7. Bake for 12-15 minutes until tops are golden.

Sweet Potato and Rosemary Biscuits

I want to be good at biscuit making.  Really good.  So good that someday my kids or grandkids will say, “These aren’t as good as Mom’s biscuits.” when they have someone else’s.  But I’ve only made biscuits a handful of times, and you can’t get really good at something unless you do it a lot.  So I think I am going to start making biscuits more, and I’m starting with something a little out of the ordinary, but totally delicious.

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This recipe comes from The Kitchn, I just added some fresh chopped rosemary and opted not to make the maple butter, which I am sure is truly heavenly.  But I was looking for something a little more savory to serve with dinner.

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These biscuits turned out very well, although not tall and fluffy like I imagine perfect biscuits to be.  They are moist and the flavor is incredible.  The sweet potato isn’t all that noticeable, but does add a nice sweetness to the biscuit and a lovely orange hue.  The rosemary is just present enough without being overwhelming.

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Serve these with butter, cause you can’t ever have too much.   Enjoy them for breakfast, lunch or dinner.  I think a little bacon and egg on one of these would be a spectacular way to start the day.  With a few slices of ham they’d make nice little lunch sandwiches, and serve them along side soup or whatever you’re having for dinner.  Or just eat one as an afternoon snack.

Sweet Potato and Rosemary Biscuits

From The Kitchn

Makes 9 3-inch biscuits

Ingredients

  • 2 cups flour
  • 4 teaspoons baking powder
  • 1/2 teaspoon salt
  • 1 teaspoon fresh chopped rosemary
  • 1 cup cooked, mashed sweet potato (about 1 medium sized sweet potato)
  • 3/4 cup butter milk (you may not use quite all of this)
  • 6 tablespoons unsalted butter, cold and cut into chunks

Directions

  1. Preheat oven to 375°F.
  2. Line a baking sheet with parchment paper.
  3. Whisk together flour, baking powder and salt in a large bowl.  Set aside.
  4. Whisk sweet potato, 1/2 cup buttermilk and rosemary together in a small bowl.  Set aside.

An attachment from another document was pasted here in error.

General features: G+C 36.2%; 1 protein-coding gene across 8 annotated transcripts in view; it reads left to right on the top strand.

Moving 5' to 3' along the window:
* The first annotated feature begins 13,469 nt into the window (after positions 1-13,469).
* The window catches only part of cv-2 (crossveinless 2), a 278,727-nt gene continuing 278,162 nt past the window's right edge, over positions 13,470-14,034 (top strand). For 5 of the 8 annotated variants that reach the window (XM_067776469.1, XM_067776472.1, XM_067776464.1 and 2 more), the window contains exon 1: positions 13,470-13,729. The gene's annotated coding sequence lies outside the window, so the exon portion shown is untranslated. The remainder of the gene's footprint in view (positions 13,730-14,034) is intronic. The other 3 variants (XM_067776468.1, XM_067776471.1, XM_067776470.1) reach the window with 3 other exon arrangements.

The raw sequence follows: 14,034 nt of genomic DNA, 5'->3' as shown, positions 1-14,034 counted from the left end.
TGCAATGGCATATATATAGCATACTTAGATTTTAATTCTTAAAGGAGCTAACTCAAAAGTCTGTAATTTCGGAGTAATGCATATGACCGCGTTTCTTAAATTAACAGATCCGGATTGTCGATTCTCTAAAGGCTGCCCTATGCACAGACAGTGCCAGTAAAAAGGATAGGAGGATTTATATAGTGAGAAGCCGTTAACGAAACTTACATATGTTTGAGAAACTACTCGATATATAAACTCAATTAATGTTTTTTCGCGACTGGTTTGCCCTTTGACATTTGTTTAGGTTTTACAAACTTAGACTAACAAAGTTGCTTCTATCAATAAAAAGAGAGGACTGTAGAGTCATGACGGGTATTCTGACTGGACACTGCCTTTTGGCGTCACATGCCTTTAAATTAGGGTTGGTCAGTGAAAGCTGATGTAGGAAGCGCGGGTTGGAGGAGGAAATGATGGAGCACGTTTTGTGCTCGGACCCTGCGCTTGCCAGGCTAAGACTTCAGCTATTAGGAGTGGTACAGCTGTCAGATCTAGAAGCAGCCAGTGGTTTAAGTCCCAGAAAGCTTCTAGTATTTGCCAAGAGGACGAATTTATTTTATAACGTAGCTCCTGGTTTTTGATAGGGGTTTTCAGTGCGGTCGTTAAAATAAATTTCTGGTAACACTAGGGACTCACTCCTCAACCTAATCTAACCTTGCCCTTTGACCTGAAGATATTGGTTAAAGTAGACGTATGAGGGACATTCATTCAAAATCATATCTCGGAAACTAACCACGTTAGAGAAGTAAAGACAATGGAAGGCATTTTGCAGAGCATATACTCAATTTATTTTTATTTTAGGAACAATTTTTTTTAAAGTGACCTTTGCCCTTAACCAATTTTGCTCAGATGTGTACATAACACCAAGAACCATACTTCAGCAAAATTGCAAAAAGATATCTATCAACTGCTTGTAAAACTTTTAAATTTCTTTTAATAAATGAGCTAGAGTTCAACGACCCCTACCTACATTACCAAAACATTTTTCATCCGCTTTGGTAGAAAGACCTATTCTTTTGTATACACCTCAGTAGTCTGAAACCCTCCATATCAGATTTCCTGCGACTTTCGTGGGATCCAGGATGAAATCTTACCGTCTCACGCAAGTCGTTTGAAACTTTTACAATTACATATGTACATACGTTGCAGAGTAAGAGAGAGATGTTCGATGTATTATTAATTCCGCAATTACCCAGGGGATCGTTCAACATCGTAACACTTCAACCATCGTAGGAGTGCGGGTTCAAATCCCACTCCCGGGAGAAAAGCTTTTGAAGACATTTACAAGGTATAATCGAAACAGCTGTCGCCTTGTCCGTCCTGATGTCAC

5. Cut butter into the flour mixture using a pastry blender, 2 knives, or your hands, until butter is a bit smaller than pea sized.
  6. Fold in the sweet potato mixture, add a little more buttermilk if mixture seems dry.  Bu it should still be a little sticky.  Chill the dough for 30 minutes.
  7. Flour a work surface and turn dough out onto it.  Pat out into a round, about 1 inch high.  Use a 2 or 3-inch round cutter and cut as many biscuits out from the dough as you can and place them on the baking sheet.  Pat the dough scraps together and cut more biscuits.
  8. Bake for 15 minutes, then let cool (or not) and enjoy.

Daring Bakers: Star Breads

Beauty surrounded the Daring Bakers this month as our host, Sawsan, of chef in disguise, challenged us to make beautiful, filled breads. Who knew breads could look as great as they taste?

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When I saw this challenge I felt a little intimidated.  I don’t feel 100% comfortable with bread, always fearing I will make a mistake somewhere along the way and the dough won’t rise or the end product will be dry and inedible.  But I wound up with two wonderful loaves of beautiful bread that even my kids loved.  It was referred to as the “special bread” by my son.

This challenge gave Daring Bakers the freedom to choose what they used to fill their bread and also what design they would create.  Being the non-creative type I just used the suggested methods for twisting my loaves of bread.  And if any part of you thinks, “I can’t do that.” trust me, you can.  It’s easier than it seems. For fillings I made a savory bread and a sweet bread.  I used the same dough recipe for each.